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Feather River Bulletin
Quincy, California
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December 30, 2015     Feather River Bulletin
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December 30, 2015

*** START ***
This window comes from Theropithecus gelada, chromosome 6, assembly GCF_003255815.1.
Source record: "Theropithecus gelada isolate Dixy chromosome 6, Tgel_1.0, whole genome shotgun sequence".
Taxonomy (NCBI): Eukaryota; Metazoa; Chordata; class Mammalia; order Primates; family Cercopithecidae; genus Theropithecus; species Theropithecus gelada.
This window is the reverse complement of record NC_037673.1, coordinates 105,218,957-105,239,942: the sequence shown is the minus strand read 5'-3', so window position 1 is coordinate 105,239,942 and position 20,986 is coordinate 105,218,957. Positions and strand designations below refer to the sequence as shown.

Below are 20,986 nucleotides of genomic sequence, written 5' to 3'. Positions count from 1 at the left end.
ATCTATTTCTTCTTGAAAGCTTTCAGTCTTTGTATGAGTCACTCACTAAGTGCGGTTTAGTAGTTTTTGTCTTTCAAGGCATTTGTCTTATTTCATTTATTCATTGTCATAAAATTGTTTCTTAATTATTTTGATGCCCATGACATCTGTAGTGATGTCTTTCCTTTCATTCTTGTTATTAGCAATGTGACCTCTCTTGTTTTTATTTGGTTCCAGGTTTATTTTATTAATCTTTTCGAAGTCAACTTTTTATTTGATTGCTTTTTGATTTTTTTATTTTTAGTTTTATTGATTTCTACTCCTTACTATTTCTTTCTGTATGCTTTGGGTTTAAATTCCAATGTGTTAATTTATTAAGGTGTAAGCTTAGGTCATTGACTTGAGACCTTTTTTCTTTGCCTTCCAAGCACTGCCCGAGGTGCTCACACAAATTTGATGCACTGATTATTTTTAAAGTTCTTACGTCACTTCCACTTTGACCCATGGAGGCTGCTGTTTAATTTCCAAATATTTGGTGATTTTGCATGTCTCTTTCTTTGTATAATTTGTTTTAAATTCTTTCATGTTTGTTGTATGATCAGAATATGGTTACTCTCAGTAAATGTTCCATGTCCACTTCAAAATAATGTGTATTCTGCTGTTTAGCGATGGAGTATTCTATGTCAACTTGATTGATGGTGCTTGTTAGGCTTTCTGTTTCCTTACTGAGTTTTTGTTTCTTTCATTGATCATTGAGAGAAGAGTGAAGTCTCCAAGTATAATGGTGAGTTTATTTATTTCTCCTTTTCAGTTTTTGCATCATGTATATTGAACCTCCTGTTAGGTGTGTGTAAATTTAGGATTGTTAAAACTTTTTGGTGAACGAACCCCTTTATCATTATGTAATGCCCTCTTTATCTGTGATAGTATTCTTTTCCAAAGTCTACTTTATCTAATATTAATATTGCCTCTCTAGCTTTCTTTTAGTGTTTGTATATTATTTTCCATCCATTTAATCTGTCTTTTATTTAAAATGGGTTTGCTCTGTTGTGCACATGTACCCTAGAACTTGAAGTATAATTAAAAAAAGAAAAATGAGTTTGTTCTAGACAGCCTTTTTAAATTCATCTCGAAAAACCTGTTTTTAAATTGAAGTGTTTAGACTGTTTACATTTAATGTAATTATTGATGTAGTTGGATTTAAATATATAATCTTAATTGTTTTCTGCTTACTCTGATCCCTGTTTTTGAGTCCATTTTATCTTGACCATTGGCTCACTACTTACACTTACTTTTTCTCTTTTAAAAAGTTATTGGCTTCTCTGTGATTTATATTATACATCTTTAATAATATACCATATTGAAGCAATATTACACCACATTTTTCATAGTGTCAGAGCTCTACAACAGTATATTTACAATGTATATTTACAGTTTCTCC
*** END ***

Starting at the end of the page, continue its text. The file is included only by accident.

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Bulletin, Record, Progressive, Reporter Wednesday, Dec. 30, 2015 7B COMMUNITY PERSPECTIVE We take great pride in our Feather Publishing family Keri and I want to brag just a bit about our Feather Publishing "family" that we have grown to know over the years, both personally and professionally. When we both joined her family's business in 1974 there were just three newspapers -- the Feather River Bulletin, Indian Valley Record in Greenville and the Chester Progressive -- and about 15 employees. Since then, our business has grown significantly, both in the number of newspapers and niche publications we publish as well as the number of employees needed. Our operation was at its all-time high in 2007. We had a record 102 employees on our payroll -- then came the recession. Like most of us in business and in our personal lives, we've been making the necessary adjustments to cope with the ever-changing economy that continues to challenge many of us yet today. We are proud to tell you we currently have 77 employees. We're proud because we have been able to reduce what is our largest business expense entirely through attrition. There hasn't been a single layoff, even through those WHERE I STAND MIKE & KERI TABORSKI FEATHER PUBLISHING OWNERS toughest times. We are also proud of our remaining employees because they are working harder and smarter then ever to bring you the best possible products each and every week. Whether in print or on our respective news websites, it's always been our goal to be Plumas and Lassen County's most trusted and reliable source for accurate local news and information -- and we think we are effectively accomplishing that mission. This has been an incredibly loyal group. In our 42 years here, we've had the honor and pleasure of working alongside some really terrific people -- our family, if you will -- who have made this their career and have been an integral part of the company's growth. We should add that one of the neat things about our "family" is that they don't get hung up on job titles or become totally ensconced in their particular assignments or departments. They all take personal pride and ownership in every phase of the operation, whether it's their responsibility or not. Those 77 employees (excluding those with two or fewer years with us) collectively represent more then 723 combined years of Feather Publishing newspaper/printing experience (and that number would be even higher if we included several other old-timers who have retired in the past few years). Nearly haft of the staff has been here five or more years: 10 have between five and 10 years; 12 are somewhere between 11 and 15 years, and 21 have 16 or more years with us. There isn't enough space here to recognize each of them individually, so we'll just briefly acknowledge those who have passed the 20-year milestone, starting with our oldest (oops, inside joke), I mean our most senior employee. That distinction goes to Kevin Mallory, now in his 37th year having worked his way through the ranks. He is a company vice president in charge of administration and technology. Right behind him clicking away at 36 years is the foundation to our back shop, Tom Forney. He is the production manager who steadfastly oversees our web press printing operations. Eva Small has been managing our graphics department for the better part of 35 years but we know there isn't anything Eva can't do or won't do! Close behind her with that same work ethic is Patsy Dingel who, for 34 years, demonstrates a real talent with a keen eye for detail in our print shop and pre-press departments. And while he officiany works in our circulation and inserting departments, the ever-dependable Randy Stratton continues to handle a variety of tasks as he has for 29 years. And speaking of handling tasks, being reliable and getting things done is our other vice president, Cobey Brown. For the better part of his 28 years, he has been one of our key leaders in charge of the all-encompassing company's operations while also running the print shop. Carrie Curran has spent the better part of her 28 years in the graphics department, but now splits her time in our advertising department as its new ad coordinator/ scheduler. Seasoned reporter/editor Debra Moore has a combined total of some 20 years in our company's newsroom. She left for a period of time and moved to Redding where she worked for the Record Searchlight. Also on his second flight, amassing 23 years with us, is Marvin Bowersox. He handles the ever-increasing delivery challenges with our newspaper's mailroom functions. At our Susanville office: Jill Atkinson is in her 27th year and has proven that she is quite capable of wearing two hats. She is our advertising director and was recently named general manager for the Lassen operation. Patty Givens is in her 26th year, efficiently handling ad design and layout in that graphics department. And the extremely talented Cindie Tamietti, now in her 24th year, manages that department. However, when Cindie isn't busy creating eye-catching ads, you will find her wearing her IT hat handling a co-worker's computer problems. Advertising and marketing expert Laura Tew has 24 years on our sales team helping her clients make the most of their investment. Veteran newspaperman Sam Williams exercises his news judgment daffy as the very capable managing editor for our Lassen papers. He checks in with nearly 20 years. At our Chester office, through thick and thin, we have always been able to count on Cheri McIntire. Although she is the consummate advertising and marketing expert, she's done so much more for that operation and her community in the 22 years she has been there. We've taken up way too much space talking about just a few of the old timers and nobody else on our staff. So, look for a fun-page ad in the coming weeks featuring-- no, make that honoring-- the rest of the best! Clearly, our roots run deep here at Feather Publishing Co., as does our continued commitment to you, our readers, advertisers and print shop customers. All of us wish you a safe and healthy new year. Thank you for allowing our family to be a part of your family each and every week. And to our employees: we thank you for sharing your talent, your dedication and so much of your life with us. Here's to 2016 and beyond... With immense pride, Mike and Keri Politicians have an extremely tough job these days You know who I feel sorry WHERE I STAND which politicians today for? Today's politicians ....................................... genuinely distrust the other You'll laugh at this, but LEE H. HAMILTON side is something new in our FORMER MEMBER OF politics. It makes progress on hear me out. This is a very o.s. HOUSE OF REPRESENTATIVES tough time to be a politician the issues of the day -- whether running for office extremely complicated. or trying to lead while of the current political This is exacerbated by holding office. The women landscape, however, give politicians' awareness that and men who've undertaken politics a sharper edge and voters have lost confidence in to represent us face make it far more difficult to our traditional political circumstances that make navigate, leadership and are searching campaigning and governing For starters, our political hard for alternatives. You see unusually challenging right : discourse, from city councils now, Not that they've ever been easy, at least in my lifetime. Our size, diversity, and multi-layered government structure; the number and complexity of the problems our political leaders face daily; and the divided politics of our time, which make settling on coherent policies especially challenging-- all these combine to make being a politician in a representative democracy one of the most demanding jobs around. Several features to state legislatures to Congress, is less forgiving than it was a generation ago. Political opponents are no longer just people with whom we happen to disagree -- they're people who need to be shamed into silence. They can't be trusted, they can't be negotiated with, they're self-serving and unpatriotic and when they're not" incompetent, they're scheming, ill informed and ill intentioned. This rhetoric is not just calculated demonization. The extent to this in the rise of candidates like Donald Trump onthe right and Bernie Sanders on the left, who speak to voters who are looking for someone to express their anger and frustration. Why are Americans upset, and more willing than usual to rally to outlying candidates? I don't think there's any great mystery. For starters, we have a society that is deeply concerned about economic insecurity; as the Pew Research Center reported recently, the American middle class -- for decades traditional, objective media. The skills we need in our the stable anchor of economy America today is an uneasy political leaders, like the and society -- is in trouble place, and we see this ability to approach those and no longer in the majority, reflected in voters' with whom they disagree People are moving up, but frustration and pessimism, with a measure of good will most are not, and some are With next year's elections and an openness to moving down. Small wonder still almost a year away,negotiation and compromise, that immigration causes so voters are mostly just looking are not held in high esteem much concern, around. They like candidates by the voters or by the You can add to this the fear who express their anger and loudest voices in their own of terrorism and a deeply resentment, but that's in part parties. It's easy for a unsettled view of the major because they're not politician to pander to anger changes taking place in measuring candidates by and frustration. American society: the rise of whether they seem fit for the It's much harder to face a big data and its attendant loss presidency or Congress or the roomful of disparate opinions of privacy; the migration governor's mansion, and forge a consensus behind flows that whittle away at Voters are just now a solution. Yet that is some communities while starting to hold candidates up precisely what many causing others to change to the standards of the offices politicians recognize our unrecognizably from month they seek; as they do, the country needs. to month; the tensions that unsettled political diversity, arguments over environment in which we Lee Hamilton is a Distinguished gender, and racial conflict all find ourselves will grow a bit Scholar, Indiana University produce; the fluid and less uncertain. School of Global and ever-changing patterns of But the long-term issues -- Interna tionM Studies; and a religious belief and identity the fears and uncertainty and Professor ofPractioe, IUSchool of that have shaken many the forces driving them -- Public and Environmental communities loose from the won't have gone away. Which Affairs. He was a member of the institutions that once moored is why I feel great sympathy U.S. Houseo£Representativesfor them; the decline of the for politicians at the moment. 34 years. LETTERS to the EDITOR Guidelines for letters All letters must contain an address and phone number. Only one letter per week per person will be published; only one letter per person per month regarding the same topic will be published. Feather Publishing does not print third-party, anonymous or open letters. Letters must not exceed 300 words. Writers responding to previously published letters may not mention the author by name. The deadline is Friday at 3 p.m.; deadlines may change due to holidays. Letters may be submitted at any of Feather Publishing' s offlu:es, sent via fax to 283-3952 or emailed to dmcd nald@plumasnavs.m Spirit of the season The West End Theater has triumphed with an inspiring presentation of the 1940 radio broadcast of Dickens' Christmas Carol. It included the Campbell's Soup commercials and the instructions to the audience by the announcer. The staging and effects were authentic, and the story unfolded smoothly and professionally. I doubt that a major theatrical production could have been any better. The message of Dickens' story, as do the messages in all his great novels, reverberates with love of humanity and the sharing of the spirit that underlies the holiday season. The Scrooge in all of us needs to be J reminded that no man is an island. We all belong to one great contInental family, and what happens to one of our kin affects us as well. I never make New Years' resolutions because I know that I will forget them before January is over, but I do make wishes for the new yean As unlikely as it might be, I could not wish for anything better than for all humans to live the spirit of the holiday season throughout their lifetimes. Admittedly tough to obey, we have been told by the one whose birthday we celebrated on the 25 of December that we should abandon the old concept of an eye for eye and a tooth for a tooth. We should love our enemies as ourselves, bless those who curse us, and we should turn the other cheek when someone strikes us. In any case, let's work to make 2016 a safer time in which to live for one and all. Salvatore Catalano • Taylorsville Happy Birthday Obamacare For all you folks who thought Obamacare was better than sliced bread, here's some facts to chew on. No matter what your party affiliation, the bill was an embarrassment. Obamacare was passed by the Senate on Christmas Eve 2009 when no one was paying attention. Worse, it was thousands of pages piecemealed together, and voted on by people who hadn't even read it. Its rules and regulations approach 17,000 pages and are growing. Assuming a six-and-one-half hour workday, it would take nearly 250 days to read it at a rate of 250 words per minute. Whew. Its website was, and still is, a disaster. And six years later, it's still not clear whether the program is a success or failure. Some older folks have stated their medical out-of-pocket expenses have jumped by $3,000-$4,000 per year since then. And despite Obamacare promises that employer-based health insurance premiums would decrease by $2,500 per family - that clearly hasn't happened. According to the • Kaiser Family Foundation's research, since 2008, average family insurance plan premiums have climbed by $4,865. Worse yet, many insurers are raising rates much higher. In some states, these Don't sit back and let ethers do the talking for you. Express yourself in our • mail: dmcdonald@plumasnews.com premiums have increased byspent $3,352 on health care, more than 30 percent. That's Those 65 and older spent during a period when $11,089 per year. inflation was practically So, feel good about your nonexistent. Older people use health care system. four times the amount of Remember, "we have to pass prescription drugs as those it to find out what's in it." younger than 50. Under Merry Christmas. Obamacare, the average Bryan Hansen person between 19 and 64 Graeagie Contact your elected officials PLUMAS COUNTY SUPERVISORS - 520 Main Street, Room 309, Quincy, CA 95971; (530) 283-6170; FAX: (530) 283-6288; E-Mail: pcbs@countyofplumas.com. Individual supervisors can also be e- mailed from links on the county website, countyofplumas.com PRESIDENT - Barack Obama, the White House, 1600 Pennsylvania Ave., NW Washington, D.C. 20500. (202) 456-1414. Fax: 202-456-2461. E-mail: whitehouse.gov/contact/ U.S. SENATOR - Dianne Feinstein (D), 331 Hart Senate Office Bldg., Washington, D.C. 20510. (202) 224-3841; FAX: 202-228-3954; TFY/TDD: (202) 224-2501. District Office: One Post Street, Suite 2450, San Francisco, CA 94104; Phone: (415) 393-0707; Fax: (415) 393-0710. Website: feinstein.senate.gov. U.S. SENATOR - Barbara Boxer (D). District Office: 501 I St., Suite 7-600, Sacramento, CA 95814. (916) 448-2787; FAX (916) 448-2563.112 Hart Bldg., Washington, D.C. 20510. (202) 224-3553. FAX (202) 228-0454. UoS. REPRESENTATIVE, 1ST DIST. - Doug LaMaifa. 506 Cannon HOB, Washington, D.C. 20515. (202) 225-3076. www.LaMalfa.House.gov.; Facebook.com/RepLaMaifa; twitter: @RepLaMalfa. DISTRICT OFFICE: 2862 Olive Hwy, Suite D, OroviUe, CA 95965, (530) 534-7100, FAX (530) 534-7800. STATE SENATOR, 1st DIST. - Ted Gaines. State Capitol, Room 3070, Sacramento, CA 95814. (916) 651-4001, FAX: (916) 324-2680. El Dorado Hills Constituent Service Center: 4359 Town Center Boulevard, Suite 112, E1 Dorado Hills, CA 95762. (916) 933-7213, FAX (916) 933- 7234; Redding Constituent Service Center: 1670 Market St., Suite 244, Redding, CA 96001, (530) 225-3142, FAX (530) 225-3143. STATE ASSEMBLYMAN, IST DIST. - Brian Dahle, State Capitol, Suite 2158, Sacramento, CA 94249-00001, (916) 319-2001; FAX (916) 319-2103. District Office, 280 Hemsted Dr., Ste. #110, Redding, CA 96002; (530) 223-6300, FAX (530) 223-6737. GOVERNOR - Jerry Brown, office of the Governor, State Capitol, Suite 1173, Sacramento, CA 95814. Website: gov.ca.gov/(916) 445-2841. FAX: (916) 558-3160.